How to Record Audio at Home

Voice Recording at Home

How to Record Audio at Home

With the evolution of technology in the last 10 years, the barriers to entry to becoming a voiceover artist have been basically demolished. The prices for the equipment necessary to produce a broadcast quality recording used to be astronomical. Now they are available for a few hundred pounds. To be honest only 20 years ago, if you wanted to produce a high-quality voice recording, the only place you would be able to do that would be to go to an expensive studio in the city – now home recording booths, professional microphones and recording software are in 1000’s of homes across the world.

Room Treatment

So, what do you need to get started? Really not much is the answer! But the key, above all else, is ‘Room Treatment’. In actual fact, a very expensive microphone and its benefits are undone almost entirely by poor room treatment. Room treatment is simply making the recording sound more acoustically pleasing… I know that is a subjective comment, but it does have some common themes. Firstly, you want the sound to be neutral, not too much bass, not too much top end. Also, and here is perhaps the critical element for those just starting out – NO ECHO -what we don’t want to hear as a listener is a recording sounding like it was made in your bathroom with the voice bouncing back off the tiles! Now, how can you achieve this? Well, the first attempt done by so many is to get under the duvet with your microphone, and this does a surprisingly good job.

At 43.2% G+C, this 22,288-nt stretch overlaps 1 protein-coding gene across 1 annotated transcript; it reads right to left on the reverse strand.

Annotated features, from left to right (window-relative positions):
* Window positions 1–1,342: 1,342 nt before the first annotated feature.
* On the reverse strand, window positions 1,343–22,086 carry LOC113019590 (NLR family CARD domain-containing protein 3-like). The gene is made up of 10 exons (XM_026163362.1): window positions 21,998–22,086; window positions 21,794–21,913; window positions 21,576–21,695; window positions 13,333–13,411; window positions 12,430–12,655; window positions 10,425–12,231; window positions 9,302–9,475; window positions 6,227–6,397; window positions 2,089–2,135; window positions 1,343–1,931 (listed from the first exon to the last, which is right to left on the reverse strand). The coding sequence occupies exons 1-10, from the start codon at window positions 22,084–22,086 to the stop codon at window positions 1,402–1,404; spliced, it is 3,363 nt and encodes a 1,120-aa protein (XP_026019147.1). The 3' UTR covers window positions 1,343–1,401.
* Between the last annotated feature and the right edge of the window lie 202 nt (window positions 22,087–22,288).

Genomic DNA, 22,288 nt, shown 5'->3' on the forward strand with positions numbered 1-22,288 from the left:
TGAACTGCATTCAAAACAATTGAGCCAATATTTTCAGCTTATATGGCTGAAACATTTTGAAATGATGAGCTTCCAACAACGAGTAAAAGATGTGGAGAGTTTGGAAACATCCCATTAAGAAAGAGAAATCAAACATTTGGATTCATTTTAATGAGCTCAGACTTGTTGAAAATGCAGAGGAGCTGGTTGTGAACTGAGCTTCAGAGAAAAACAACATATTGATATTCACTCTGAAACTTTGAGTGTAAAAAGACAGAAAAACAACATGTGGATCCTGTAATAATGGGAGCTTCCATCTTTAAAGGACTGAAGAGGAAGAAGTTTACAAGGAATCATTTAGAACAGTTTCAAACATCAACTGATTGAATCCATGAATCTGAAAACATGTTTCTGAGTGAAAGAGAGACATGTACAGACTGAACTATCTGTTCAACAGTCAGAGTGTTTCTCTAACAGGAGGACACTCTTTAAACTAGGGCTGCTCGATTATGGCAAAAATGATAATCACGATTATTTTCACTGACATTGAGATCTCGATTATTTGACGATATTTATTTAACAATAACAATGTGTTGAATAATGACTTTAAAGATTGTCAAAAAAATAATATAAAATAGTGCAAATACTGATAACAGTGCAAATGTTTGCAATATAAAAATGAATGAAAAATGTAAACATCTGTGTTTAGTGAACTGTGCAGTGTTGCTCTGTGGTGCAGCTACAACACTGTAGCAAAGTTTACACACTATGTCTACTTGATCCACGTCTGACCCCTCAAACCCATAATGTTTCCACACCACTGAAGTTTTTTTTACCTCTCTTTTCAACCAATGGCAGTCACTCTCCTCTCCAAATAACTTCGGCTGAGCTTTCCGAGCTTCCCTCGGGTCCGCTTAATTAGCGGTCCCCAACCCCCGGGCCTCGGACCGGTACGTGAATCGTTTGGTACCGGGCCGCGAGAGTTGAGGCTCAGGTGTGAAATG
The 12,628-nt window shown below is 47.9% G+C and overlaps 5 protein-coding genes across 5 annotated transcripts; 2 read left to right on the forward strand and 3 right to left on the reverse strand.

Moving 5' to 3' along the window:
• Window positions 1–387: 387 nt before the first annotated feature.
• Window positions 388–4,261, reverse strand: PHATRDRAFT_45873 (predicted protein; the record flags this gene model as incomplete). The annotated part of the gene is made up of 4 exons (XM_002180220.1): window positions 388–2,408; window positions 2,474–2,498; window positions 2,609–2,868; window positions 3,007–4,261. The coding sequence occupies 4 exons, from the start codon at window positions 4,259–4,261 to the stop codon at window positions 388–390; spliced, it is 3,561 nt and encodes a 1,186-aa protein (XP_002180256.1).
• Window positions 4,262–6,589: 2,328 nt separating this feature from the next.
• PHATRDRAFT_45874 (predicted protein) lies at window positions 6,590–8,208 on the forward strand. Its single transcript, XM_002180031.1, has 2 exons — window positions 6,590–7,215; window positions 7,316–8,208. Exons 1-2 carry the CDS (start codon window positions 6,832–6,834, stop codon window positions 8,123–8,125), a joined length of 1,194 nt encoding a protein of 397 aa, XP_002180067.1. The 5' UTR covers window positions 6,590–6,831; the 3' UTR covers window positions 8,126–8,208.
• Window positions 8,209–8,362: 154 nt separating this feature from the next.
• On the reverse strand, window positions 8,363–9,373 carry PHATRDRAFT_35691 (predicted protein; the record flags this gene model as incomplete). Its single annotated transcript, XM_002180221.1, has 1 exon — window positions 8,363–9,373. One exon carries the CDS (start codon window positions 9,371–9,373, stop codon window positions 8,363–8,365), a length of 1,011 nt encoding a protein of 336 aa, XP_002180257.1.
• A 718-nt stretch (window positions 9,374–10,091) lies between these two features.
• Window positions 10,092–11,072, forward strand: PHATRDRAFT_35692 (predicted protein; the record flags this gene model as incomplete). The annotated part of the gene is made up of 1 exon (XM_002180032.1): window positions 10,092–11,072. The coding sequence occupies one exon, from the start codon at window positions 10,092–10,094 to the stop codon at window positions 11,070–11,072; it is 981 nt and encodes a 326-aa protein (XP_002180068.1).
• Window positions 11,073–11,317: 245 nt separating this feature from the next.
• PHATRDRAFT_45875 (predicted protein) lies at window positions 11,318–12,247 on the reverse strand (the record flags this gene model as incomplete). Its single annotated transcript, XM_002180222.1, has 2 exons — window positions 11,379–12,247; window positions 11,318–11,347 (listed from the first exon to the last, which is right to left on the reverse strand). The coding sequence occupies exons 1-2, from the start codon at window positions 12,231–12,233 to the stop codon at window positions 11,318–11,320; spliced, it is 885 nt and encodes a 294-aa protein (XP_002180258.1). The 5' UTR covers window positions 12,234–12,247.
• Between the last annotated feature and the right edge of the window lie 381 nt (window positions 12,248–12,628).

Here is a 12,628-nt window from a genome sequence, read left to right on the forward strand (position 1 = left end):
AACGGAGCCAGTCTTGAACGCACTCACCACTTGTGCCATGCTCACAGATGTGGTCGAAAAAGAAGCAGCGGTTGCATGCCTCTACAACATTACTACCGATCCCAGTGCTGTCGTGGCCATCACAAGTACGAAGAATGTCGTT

Wardrobe Sound Booth 

The next option is to get into your wardrobe with your clothes around you and record in that. What this does is that the clothes and duvet absorb the sound waves and stop them from rebounding off the walls and bouncing back into the microphone. Of course, this is a very ‘low-fi’ solution and will get you halfway there to a decent recording space. Just make sure you have enough light in there to read your script.   

 It will certainly sound better than recording in your bathroom, but it will be spotted by any recording engineer worth their salt! If you really want to create a broadcast-quality solution you either have to find a space which you can treat with acoustic tiles and bass traps, or you can buy a specially crafted voice booth, designed specifically for voice work. These range in size from about 1 by 1 metre up to 5 by 5 metres for studio work to be done by multiple people – perhaps by a band.

Broadcast Quality from Home

At Voicestable, we actually demand broadcast quality, and therefore whilst the duvet and cupboard will get you halfway there, we need to hear studio quality. So, find that space you can use and convert it into your dedicated recording space – or buy one off the rack!

Once you are done with the room treatment, then you can get on to the exciting purchases of microphones and mixers and interfaces. But to paraphrase the immortal words of Baz Luhrman ‘Trust me on the room treatment’

Good luck and happy recording!

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